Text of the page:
The iPhone revolutionized cell phones. It took a basic object, with a purpose to only place and receive phone calls, and turned it into a hub of all electronic communication.

2007 — Kindle

Amazon’s answer to reading books in the electronic age was the Kindle, an E-Ink electronic paper reader. The display of the Kindle was revolutionary, because instead of a backlight screen, it rendered 16 tones to simulate reading on paper, making it easier for the reader and minimizing power consumption.

2008 — Beats Headphones

Beats Electronics LLC (also known as Beats by Dr. Dre, or simply Beats by Dre) is a consumer audio products manufacturer headquartered in Culver City, California. The company was founded by music producer Dr. Dre and record company executive Jimmy Iovine. Since 2014, it has been a subsidiary of Apple.

2009 — Square Payment System

Square has been available in the United States since 2010 and the company launched in Canada at the end of 2012. In May 2013, the firm announced that its mobile payments service was available in Japan after agreeing to a partnership with Sumitomo Mitsui Card Corporation. Jack Dorsey, the founder of Twitter, is also the founder of Square.

2010 — Stripe

Irish entrepreneur brothers John and Patrick Collison founded Stripe in 2010, initially using the name /dev/payments. Stripe offers a payment solution to e-commerce sites and other online businesses in need of a mechanism to capture digital payment.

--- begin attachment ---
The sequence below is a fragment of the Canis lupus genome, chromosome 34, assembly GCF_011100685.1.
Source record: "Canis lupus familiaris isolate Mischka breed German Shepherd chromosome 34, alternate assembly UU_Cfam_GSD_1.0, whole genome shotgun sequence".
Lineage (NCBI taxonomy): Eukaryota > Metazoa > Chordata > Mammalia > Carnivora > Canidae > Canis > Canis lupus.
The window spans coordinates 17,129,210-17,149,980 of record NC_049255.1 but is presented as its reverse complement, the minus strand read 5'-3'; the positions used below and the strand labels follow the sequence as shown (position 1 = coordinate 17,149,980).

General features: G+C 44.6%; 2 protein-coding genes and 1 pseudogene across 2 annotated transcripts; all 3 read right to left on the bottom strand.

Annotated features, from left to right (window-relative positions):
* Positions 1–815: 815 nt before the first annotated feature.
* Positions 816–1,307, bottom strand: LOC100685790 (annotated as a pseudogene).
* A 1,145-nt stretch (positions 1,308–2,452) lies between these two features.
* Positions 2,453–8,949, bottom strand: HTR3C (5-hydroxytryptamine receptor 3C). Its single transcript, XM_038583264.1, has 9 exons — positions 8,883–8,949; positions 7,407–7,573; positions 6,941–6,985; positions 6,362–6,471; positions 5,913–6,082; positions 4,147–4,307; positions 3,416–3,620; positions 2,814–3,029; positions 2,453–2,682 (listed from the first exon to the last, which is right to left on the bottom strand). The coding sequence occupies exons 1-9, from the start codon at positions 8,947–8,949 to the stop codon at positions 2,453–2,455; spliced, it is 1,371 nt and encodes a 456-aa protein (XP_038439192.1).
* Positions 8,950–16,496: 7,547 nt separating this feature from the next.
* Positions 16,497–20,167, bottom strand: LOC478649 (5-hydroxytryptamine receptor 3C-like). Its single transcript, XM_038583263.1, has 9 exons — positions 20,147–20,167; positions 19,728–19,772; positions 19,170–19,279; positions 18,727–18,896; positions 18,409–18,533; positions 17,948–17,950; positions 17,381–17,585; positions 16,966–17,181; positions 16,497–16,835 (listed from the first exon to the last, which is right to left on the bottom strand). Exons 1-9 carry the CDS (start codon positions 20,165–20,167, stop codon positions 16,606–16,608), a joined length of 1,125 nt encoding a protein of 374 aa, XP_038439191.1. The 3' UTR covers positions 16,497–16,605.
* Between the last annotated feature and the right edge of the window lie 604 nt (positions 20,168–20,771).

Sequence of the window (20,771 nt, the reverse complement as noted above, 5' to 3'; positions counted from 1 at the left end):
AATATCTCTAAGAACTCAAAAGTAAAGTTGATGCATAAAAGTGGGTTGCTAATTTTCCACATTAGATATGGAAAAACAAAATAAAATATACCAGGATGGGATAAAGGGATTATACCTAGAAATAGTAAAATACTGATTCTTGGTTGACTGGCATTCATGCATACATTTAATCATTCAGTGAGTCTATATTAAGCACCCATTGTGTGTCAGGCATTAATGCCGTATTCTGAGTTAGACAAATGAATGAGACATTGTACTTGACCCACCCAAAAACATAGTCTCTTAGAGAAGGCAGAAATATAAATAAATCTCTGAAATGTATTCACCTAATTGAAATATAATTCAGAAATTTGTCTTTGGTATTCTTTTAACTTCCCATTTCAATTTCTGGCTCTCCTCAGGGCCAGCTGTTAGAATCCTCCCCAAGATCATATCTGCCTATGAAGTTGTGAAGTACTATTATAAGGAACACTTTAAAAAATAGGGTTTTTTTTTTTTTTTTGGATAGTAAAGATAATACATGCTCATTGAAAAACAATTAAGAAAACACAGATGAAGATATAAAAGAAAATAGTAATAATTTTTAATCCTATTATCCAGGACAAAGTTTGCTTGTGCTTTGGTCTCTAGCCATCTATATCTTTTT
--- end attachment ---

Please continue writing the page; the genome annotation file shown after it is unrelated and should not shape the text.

2010 — Instagram

Instagram is a photo and video-sharing social media application that was launched in 2010 by Kevin Systrom. The first prototype of Instagram was a web app called Burbn, which was inspired by Systrom’s love of fine whiskeys and bourbons. The Instagram app was launched on Oct. 6, 2010, and racked up 25,000 users in one day. From the beginning, the primary focus of the app was to feature photographs, specifically those taken on mobile devices. Just prior to Instagram’s initial public offering (IPO) in 2012, Facebook acquired the company for $1 billion in cash and stock.

2011 — Snapchat

Snapchat is an image and video messaging application created in 2011 by Evan Spiegel, Bobby Murphy and Reggie Brown. The app was created when the trio were studying at Stanford University, with Spiegel presenting its first incarnation as part of a project for his product design class.

2011 — Zoom

Zoom was founded by Eric Yuan, a former corporate vice president for Cisco Webex. He left Cisco in April 2011 with 40 engineers to start a new company, originally named Saasbee, Inc. The company had trouble finding investors because many people thought the videotelephony market was already saturated.

2012 — Calm